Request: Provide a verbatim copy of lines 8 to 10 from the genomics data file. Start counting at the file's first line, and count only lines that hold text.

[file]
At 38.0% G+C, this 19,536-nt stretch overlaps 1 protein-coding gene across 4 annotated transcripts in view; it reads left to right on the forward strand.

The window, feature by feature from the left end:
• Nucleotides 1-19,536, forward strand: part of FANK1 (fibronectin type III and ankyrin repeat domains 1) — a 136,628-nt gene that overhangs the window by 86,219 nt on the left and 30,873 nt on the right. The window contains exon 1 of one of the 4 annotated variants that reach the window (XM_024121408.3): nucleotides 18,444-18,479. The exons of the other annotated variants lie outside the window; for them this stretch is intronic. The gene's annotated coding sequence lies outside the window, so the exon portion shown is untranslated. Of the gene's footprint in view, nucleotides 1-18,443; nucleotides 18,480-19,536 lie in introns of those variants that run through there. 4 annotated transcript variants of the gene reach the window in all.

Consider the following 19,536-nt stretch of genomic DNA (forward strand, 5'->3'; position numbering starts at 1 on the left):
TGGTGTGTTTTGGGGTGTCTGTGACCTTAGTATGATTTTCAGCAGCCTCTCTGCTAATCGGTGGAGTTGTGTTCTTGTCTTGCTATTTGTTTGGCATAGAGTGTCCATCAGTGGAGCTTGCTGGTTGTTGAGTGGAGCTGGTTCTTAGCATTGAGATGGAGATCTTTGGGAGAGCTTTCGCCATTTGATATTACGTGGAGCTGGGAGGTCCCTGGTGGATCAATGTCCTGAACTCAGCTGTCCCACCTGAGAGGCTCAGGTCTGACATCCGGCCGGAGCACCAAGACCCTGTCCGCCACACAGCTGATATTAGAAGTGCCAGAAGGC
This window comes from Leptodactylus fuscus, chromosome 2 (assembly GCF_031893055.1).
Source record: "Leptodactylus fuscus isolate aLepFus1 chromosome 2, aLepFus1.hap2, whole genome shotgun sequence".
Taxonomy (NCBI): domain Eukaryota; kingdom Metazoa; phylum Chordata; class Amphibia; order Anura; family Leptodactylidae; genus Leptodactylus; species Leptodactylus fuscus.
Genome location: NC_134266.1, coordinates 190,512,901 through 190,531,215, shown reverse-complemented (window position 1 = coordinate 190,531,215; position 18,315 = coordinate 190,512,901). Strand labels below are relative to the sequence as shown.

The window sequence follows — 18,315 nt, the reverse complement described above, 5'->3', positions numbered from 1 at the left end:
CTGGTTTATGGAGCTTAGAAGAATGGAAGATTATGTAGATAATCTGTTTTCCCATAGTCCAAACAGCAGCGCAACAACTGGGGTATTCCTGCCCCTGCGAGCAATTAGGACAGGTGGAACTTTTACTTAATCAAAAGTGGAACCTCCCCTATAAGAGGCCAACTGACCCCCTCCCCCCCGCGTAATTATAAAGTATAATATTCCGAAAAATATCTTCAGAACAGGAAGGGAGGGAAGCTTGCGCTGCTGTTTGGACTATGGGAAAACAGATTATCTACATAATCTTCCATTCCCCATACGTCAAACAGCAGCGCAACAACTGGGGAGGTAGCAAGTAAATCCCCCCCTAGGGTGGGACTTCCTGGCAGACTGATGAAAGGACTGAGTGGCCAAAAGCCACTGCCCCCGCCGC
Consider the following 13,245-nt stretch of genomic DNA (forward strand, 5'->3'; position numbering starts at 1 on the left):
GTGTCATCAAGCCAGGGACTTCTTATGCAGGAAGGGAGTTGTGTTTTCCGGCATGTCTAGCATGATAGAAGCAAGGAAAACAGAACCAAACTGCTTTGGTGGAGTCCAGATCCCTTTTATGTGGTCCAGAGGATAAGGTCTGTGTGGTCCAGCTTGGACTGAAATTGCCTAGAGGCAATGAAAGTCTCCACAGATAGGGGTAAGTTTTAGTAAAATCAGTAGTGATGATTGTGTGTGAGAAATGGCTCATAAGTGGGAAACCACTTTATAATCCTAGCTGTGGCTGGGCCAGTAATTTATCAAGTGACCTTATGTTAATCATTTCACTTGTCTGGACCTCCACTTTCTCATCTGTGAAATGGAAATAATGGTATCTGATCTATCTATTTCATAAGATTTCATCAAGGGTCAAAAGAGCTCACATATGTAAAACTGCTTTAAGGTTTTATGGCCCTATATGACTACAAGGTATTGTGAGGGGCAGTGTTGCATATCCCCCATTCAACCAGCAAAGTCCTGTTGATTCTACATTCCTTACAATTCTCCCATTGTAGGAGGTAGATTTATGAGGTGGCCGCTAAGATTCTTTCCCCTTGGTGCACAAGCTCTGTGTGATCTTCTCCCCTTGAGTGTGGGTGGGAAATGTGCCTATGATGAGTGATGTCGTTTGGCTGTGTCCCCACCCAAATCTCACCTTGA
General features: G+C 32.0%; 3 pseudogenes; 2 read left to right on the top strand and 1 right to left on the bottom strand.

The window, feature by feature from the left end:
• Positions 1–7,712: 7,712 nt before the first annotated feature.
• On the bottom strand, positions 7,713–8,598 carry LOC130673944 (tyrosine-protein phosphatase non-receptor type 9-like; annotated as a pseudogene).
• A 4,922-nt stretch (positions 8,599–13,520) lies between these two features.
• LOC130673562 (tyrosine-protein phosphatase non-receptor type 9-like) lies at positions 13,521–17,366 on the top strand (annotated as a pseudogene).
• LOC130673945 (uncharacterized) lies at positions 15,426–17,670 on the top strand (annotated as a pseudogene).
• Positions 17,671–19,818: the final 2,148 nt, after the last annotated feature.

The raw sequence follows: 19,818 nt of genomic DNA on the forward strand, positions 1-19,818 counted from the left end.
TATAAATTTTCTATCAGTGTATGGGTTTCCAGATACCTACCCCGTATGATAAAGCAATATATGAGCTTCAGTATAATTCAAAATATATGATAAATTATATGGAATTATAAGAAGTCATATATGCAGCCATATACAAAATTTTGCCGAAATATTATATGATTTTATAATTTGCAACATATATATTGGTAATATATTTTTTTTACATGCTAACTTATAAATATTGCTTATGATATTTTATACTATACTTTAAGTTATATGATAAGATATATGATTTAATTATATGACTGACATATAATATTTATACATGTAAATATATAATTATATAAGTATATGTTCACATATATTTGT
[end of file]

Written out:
Taxonomy (NCBI): domain Eukaryota; kingdom Metazoa; phylum Chordata; class Amphibia; order Anura; family Leptodactylidae; genus Leptodactylus; species Leptodactylus fuscus.
Genome location: NC_134266.1, coordinates 190,512,901 through 190,531,215, shown reverse-complemented (window position 1 = coordinate 190,531,215; position 18,315 = coordinate 190,512,901). Strand labels below are relative to the sequence as shown.

The window sequence follows — 18,315 nt, the reverse complement described above, 5'->3', positions numbered from 1 at the left end: